Before heading out for an 8 mile Viento run, pick a short run. Lyle to Doug’s is only 2.2 miles. Tunnel 4 to the Hatchery is under 2 miles. Or, park and play in front of the Hatchery, this has become my go-to. Pick a day when the wind is blowing 7m (for you kiters), or 4.0 (for you windsurfers), or averaging 20 mph. You need bumps more than you need the wind, but wind is required to build those bumps! When carrying your board to the water, have the board on your downwind side, and carry the foil with your upwind hand. When entering the water, put the board upside down and wade out to waist deep before flipping the foil into the water. Double check your leash tether, and attachment (I can’t stress enough the importance of keeping your board attached to you, and loose tethers or inappropriately tied tethers seem to be the cause of many lost SUP’s when downwinding here in the Gorge). To get up on foil is more about timing the larger swell than paddling your ass off to get up to speed. Look over your shoulder, look side to side, try to locate the area where the swell is steepest and go there. That might mean waiting it out for the “next set”, and picking it off like you would in the surf line up. It takes a few attempts to feel how much speed it requires to get on foil, and when you have this dialed, that’s when things start to click. Pump the board when you feel the bump. Get the board to lift a bit and look left and right to decide where you want to take your building speed. Once up on foil, be sure to flatten out your board, and try to maintain speed. If you slow down, that’s when you need to pump the board.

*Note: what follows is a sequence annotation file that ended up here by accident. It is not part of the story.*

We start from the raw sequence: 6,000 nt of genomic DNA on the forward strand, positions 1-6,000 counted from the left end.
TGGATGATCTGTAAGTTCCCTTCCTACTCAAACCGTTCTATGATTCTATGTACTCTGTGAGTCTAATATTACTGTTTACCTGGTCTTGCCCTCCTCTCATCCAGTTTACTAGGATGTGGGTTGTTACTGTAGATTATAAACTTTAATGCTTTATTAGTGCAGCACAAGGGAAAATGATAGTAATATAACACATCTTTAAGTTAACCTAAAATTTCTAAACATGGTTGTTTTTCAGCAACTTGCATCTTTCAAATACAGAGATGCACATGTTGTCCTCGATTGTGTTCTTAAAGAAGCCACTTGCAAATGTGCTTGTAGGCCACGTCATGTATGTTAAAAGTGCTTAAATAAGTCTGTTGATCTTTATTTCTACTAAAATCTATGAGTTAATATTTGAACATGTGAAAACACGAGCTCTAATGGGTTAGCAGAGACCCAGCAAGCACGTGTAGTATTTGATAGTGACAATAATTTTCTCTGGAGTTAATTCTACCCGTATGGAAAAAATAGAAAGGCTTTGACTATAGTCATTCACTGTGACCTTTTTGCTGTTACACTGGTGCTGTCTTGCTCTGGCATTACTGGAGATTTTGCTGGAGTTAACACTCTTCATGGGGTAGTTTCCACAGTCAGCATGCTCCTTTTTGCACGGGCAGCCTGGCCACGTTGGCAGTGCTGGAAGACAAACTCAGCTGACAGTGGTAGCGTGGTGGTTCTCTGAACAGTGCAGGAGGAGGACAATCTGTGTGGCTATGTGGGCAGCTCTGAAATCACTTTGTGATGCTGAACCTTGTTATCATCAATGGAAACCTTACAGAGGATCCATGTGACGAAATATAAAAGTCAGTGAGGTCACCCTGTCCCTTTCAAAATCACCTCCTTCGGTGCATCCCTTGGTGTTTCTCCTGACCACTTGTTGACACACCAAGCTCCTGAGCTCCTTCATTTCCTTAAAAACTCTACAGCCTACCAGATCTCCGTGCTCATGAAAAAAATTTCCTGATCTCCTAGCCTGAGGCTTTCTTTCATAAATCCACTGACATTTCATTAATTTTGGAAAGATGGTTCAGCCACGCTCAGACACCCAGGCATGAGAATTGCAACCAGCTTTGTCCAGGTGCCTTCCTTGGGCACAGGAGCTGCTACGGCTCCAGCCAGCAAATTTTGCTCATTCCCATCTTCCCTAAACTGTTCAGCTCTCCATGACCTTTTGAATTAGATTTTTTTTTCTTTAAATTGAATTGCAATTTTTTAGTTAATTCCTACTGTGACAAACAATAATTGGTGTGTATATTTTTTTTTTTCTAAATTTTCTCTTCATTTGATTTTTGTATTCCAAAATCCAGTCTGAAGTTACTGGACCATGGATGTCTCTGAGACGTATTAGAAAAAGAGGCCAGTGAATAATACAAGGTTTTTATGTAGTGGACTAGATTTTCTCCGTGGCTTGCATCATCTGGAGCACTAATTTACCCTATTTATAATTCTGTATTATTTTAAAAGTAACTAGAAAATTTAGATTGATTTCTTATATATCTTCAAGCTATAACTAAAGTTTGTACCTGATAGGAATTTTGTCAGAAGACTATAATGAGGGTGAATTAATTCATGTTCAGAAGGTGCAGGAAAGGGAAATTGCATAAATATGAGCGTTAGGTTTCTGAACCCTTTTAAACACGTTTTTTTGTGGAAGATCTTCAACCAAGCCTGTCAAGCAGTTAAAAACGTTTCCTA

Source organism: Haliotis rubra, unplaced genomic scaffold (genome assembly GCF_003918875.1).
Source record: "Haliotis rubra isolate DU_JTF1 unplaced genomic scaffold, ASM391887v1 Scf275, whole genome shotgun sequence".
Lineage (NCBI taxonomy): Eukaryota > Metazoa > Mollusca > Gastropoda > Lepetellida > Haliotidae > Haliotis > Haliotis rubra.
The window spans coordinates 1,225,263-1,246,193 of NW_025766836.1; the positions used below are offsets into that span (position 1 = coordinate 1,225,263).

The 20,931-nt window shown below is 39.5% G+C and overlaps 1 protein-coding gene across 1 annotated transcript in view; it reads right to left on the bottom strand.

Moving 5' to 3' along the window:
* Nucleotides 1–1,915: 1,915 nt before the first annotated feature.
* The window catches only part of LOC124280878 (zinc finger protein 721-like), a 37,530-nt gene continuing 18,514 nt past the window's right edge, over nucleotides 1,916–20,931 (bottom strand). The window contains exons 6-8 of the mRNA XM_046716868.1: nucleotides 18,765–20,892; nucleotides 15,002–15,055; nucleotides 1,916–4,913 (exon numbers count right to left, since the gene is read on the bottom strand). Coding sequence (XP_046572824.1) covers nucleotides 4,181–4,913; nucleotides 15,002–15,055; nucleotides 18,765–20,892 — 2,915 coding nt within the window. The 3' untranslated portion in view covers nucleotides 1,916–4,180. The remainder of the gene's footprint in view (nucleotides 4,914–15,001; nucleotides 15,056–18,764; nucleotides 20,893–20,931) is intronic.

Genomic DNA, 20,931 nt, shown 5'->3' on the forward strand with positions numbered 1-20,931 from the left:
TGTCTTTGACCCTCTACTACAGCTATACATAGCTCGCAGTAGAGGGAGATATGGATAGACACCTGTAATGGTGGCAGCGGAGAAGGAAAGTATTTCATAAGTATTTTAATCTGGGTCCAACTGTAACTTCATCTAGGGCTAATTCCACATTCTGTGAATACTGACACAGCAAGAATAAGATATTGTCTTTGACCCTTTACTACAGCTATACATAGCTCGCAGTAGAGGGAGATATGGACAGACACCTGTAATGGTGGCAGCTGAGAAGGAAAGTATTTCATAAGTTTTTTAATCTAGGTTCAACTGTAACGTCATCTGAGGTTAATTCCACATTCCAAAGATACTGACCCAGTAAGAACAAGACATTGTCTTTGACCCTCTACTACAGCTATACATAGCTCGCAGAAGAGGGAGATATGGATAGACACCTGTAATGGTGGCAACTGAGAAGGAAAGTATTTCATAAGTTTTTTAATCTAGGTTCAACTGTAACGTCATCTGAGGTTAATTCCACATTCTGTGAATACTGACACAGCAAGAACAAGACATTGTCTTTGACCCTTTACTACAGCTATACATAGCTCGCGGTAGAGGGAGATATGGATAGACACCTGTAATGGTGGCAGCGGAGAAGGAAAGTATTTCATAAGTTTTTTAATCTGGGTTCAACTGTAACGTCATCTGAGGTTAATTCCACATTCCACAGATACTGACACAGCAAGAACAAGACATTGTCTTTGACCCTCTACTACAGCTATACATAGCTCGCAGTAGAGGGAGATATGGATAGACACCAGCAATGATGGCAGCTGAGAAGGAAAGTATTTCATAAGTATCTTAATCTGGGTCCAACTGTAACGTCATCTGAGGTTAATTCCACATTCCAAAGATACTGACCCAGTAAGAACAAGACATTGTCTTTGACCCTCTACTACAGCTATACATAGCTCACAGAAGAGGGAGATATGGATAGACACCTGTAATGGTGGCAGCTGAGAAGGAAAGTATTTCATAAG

There has been a lot to learn, and it’s a humble progression, but one that keeps making me come back for more. Just like when I was trying to learn how to kite foil 5 years ago, and getting spanked from the beginning, downwind SUP foil has that similar learning curve. You may not get up on foil your first 2, 3, even 4 sessions, but the more time and effort you put into it, the quicker the learning curve begins to escalate. Learning improves with experience, so keep paddling, and never give up!0px 10px;”>